Book Review: The Rainbow Troops by Andrea Hirata
My rating: 5 of 5 stars
Review copy courtesy of Random House Books Australia and The Reading Room
“Originally written in Bahasa, The Rainbow Troops was first published in 2005 and sold a record-breaking five million copies in Indonesia. The novel tells the inspiring and closely autobiographical tale of the trials and tribulations that the ten motley students (nicknamed the Rainbow Troops) and two teachers from Muhammadiyah Elementary School on Belitong Island, Indonesia, undergo to ensure the continuation of the children’ s education. The poverty-stricken school suffers the constant threat of closure by government officials, greedy corporations, natural disasters and the students’ own lack of self-confidence. The story is written from the perspective of Ikal, who is six years old when the novel opens. Just as the author himself did as a young man, Ikal goes to college and eventually wins a scholarship to go abroad, beating incredible odds to become a writer.
This delightful, inspiring book has a fable-like quality that reminds us why we love stories— heartwarming stories, funny stories, stories that remind us of the precious things in life. Ikal and his band of plucky cohorts face obstacles large and small, and the reader can’ t help but root for them to beat the odds and get the education— and life— they deserve. The setting is as compelling and memorable as the characters, and a rare window into a world we know little about.
Summary and Thoughts
Isn’t it amazing how we, living in first world countries, take education for granted, when all over the world there are still others who sacrifice so much to gain an education which should, in actual fact, be a right and not a privilege?
The island of Pulau Belitong in Indonesia is one such island and we follow the story of ten children (who become known as “the Rainbow Troops”) from extremely poor families attending a school which is nothing more than a shack, the only foundations: two extremely dedicated teachers who receive no monetary gain in return, but who give these children hope for a future which will enable them to rise above their circumstances, thereby allowing them to realise a life beyond those of their uneducated parents, who are largely store helpers, labourers (“coolies”) or fishermen working for a pittance.
Without many of the every day conveniences we take for granted, these children love learning and, with hopes and dreams of a better future firmly in place, albeit with limited learning materials, beat-up bicycles for transport, clothing without buttons, great distances to travel to attend school - sometimes encountering dangerous situations along the way - and a greedy government official who consistently tries to eradicate their little school thereby obliterating their only chance at education, it is ultimately these children and their faithful teachers that bind this little school together.
We see Ikal experiencing his first taste of love and whose greatest aspiration is to become a writer, failing which he’ll be a badminton player; Lintang encounters many dangerous situations on the eighty kilometre round-trip he travels by bicycle to attend school, but he is determined to defend his father’s dignity and also become Belitong’s first Mathematician; and dear Harun, afflicted with Downs Syndrome but who constantly has a smile on his face wants to be just like Trapani, a perfectionist whose clothes are always spotless.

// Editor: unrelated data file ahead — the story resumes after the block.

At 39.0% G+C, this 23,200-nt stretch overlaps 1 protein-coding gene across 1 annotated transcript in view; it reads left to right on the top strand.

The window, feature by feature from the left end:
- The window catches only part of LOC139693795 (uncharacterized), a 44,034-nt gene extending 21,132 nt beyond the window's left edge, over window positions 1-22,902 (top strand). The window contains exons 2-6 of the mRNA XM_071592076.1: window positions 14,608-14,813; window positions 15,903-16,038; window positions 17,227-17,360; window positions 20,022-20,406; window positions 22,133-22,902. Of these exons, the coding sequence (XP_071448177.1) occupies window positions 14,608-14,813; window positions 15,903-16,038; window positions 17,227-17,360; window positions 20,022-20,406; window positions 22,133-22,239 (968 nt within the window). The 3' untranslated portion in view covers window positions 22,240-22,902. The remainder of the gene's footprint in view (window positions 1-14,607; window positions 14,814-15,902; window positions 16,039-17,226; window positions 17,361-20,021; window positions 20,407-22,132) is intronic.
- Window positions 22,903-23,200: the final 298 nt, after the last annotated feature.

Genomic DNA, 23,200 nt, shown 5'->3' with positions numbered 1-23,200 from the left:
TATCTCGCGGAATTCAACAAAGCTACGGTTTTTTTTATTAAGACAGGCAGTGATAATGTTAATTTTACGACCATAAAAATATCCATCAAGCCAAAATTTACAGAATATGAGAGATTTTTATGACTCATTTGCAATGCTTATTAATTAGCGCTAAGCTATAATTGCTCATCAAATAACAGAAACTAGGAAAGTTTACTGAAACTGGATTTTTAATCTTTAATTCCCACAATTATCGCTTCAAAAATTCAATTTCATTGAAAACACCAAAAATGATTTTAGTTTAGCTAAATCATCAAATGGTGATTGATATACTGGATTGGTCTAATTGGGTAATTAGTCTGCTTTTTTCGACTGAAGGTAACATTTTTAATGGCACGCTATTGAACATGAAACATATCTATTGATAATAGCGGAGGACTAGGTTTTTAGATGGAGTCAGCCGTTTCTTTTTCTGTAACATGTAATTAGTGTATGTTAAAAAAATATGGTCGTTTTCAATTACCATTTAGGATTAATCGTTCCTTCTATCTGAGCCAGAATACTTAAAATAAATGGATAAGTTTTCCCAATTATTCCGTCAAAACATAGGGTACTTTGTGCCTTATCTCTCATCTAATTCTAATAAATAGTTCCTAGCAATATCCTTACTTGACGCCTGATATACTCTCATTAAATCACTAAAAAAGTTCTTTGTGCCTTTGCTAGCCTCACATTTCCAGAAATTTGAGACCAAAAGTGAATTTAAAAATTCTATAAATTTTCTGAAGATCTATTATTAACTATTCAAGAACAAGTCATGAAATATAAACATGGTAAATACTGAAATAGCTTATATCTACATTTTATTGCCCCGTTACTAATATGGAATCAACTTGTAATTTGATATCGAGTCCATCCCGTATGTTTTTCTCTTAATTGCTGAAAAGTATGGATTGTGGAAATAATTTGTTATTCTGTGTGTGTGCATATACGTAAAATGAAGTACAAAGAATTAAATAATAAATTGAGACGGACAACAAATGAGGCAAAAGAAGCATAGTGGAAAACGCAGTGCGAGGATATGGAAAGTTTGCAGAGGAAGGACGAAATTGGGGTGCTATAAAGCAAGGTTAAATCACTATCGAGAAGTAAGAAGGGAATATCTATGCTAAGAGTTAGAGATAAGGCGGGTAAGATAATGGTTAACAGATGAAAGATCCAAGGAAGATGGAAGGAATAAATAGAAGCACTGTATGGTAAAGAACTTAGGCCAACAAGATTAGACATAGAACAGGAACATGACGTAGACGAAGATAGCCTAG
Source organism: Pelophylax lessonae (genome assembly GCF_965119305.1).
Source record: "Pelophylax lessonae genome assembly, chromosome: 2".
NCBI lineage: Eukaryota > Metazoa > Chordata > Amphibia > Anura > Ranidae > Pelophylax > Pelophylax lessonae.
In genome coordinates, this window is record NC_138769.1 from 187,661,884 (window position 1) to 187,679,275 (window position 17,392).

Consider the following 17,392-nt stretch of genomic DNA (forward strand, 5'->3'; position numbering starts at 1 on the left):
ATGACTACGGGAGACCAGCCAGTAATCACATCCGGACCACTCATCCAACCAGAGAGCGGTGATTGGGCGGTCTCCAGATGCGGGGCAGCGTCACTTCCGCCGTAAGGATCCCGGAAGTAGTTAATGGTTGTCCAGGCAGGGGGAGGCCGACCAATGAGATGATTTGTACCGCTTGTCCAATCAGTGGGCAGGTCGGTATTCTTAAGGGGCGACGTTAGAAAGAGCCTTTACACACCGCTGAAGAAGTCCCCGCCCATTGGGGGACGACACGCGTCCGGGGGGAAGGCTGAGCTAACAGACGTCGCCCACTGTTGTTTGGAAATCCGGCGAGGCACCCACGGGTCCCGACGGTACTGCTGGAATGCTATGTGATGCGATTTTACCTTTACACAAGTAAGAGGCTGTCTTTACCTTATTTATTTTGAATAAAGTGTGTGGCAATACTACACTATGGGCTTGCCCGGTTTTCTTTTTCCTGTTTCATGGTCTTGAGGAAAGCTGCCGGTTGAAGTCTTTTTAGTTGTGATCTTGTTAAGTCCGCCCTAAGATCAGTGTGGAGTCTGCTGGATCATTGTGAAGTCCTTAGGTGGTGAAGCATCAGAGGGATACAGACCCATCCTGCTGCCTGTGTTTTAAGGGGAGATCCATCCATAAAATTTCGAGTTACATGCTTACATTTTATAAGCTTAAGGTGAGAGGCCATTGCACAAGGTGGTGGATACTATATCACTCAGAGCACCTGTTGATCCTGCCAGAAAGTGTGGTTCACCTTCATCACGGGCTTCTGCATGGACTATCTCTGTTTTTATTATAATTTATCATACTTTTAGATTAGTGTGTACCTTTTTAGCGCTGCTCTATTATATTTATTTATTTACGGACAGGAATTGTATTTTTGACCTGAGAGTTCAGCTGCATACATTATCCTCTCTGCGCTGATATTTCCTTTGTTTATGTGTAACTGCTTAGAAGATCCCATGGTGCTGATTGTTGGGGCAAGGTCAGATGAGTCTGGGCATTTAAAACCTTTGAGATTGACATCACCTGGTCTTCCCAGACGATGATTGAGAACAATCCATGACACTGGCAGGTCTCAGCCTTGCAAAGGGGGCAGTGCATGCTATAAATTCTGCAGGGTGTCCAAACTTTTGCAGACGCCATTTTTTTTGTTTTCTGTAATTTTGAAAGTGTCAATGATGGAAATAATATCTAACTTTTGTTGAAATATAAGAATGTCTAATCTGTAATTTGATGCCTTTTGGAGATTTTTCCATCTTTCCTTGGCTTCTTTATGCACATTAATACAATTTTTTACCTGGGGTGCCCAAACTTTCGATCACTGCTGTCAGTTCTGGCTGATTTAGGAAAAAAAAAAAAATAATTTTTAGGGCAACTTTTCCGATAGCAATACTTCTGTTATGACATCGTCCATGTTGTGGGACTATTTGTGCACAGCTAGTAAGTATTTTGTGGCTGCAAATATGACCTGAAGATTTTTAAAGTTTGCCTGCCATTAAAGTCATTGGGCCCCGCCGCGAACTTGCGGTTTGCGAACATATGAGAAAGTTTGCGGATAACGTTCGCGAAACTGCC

Told in the first person narrative, inspired by his own life and written as a tribute to his teacher, Andrea Hirata recounts a life of abject poverty, compounded by educational and work limitations, despite the fact that the island was rich in natural resources (some of the biggest tin mines being located there) but which, unfortunately and along with its inhabitants, had been exploited by the larger companies in their pursuit of wealth.
Simply written and articulated with warmth and charm, this is an inspiring novel about ten children who fly in the face of adversity by fighting against the injustices they encounter with humour and good spirit, to claim an education which, by rights, they are entitled to, while proving that faith, courage and hope, can overcome many things.
I would like to thank both the publisher, Random House Books Australia and The Reading Room for providing me with an Uncorrected Bound Proof of a novel which is likely to become a classic.
About the Author and Laskar Pelangi
Andrea Hirata, born in Gantong, Belitong, East Sumatra, Indonesia, received a scholarship to study a master’s degree at Sheffield Hallam University, UK, majoring in economic theory and graduated with honours.
After finishing his studies, he returned to Indonesia and worked for Indonesia’s biggest telecommunication company, TELKOM but then in 2004, volunteered for tsunami disaster relief in Aceh. Whilst there, he saw ruined schools that reminded him of his old promise to his elementary school teacher, Muslimah. Back then, when Hirata was in the fifth grade, he made a promise that one day he would write a book for his teacher. Thus his first novel was born.
The novel is called Laskar Pelangi: The Rainbow Troops and, whilst never intended for mainstream publication , is now the biggest selling Indonesian novel ever. Having sold over five million copies, it has now been adapted for a feature film, television series and musical theatre.
Hirata has contributed significantly to the development of modern Indonesian literature and, by sharing his story, has had a great impact on tourism, with special tours enabling you to retrace the steps of this novel, now in place. Scholarships, too, are more easily obtainable.
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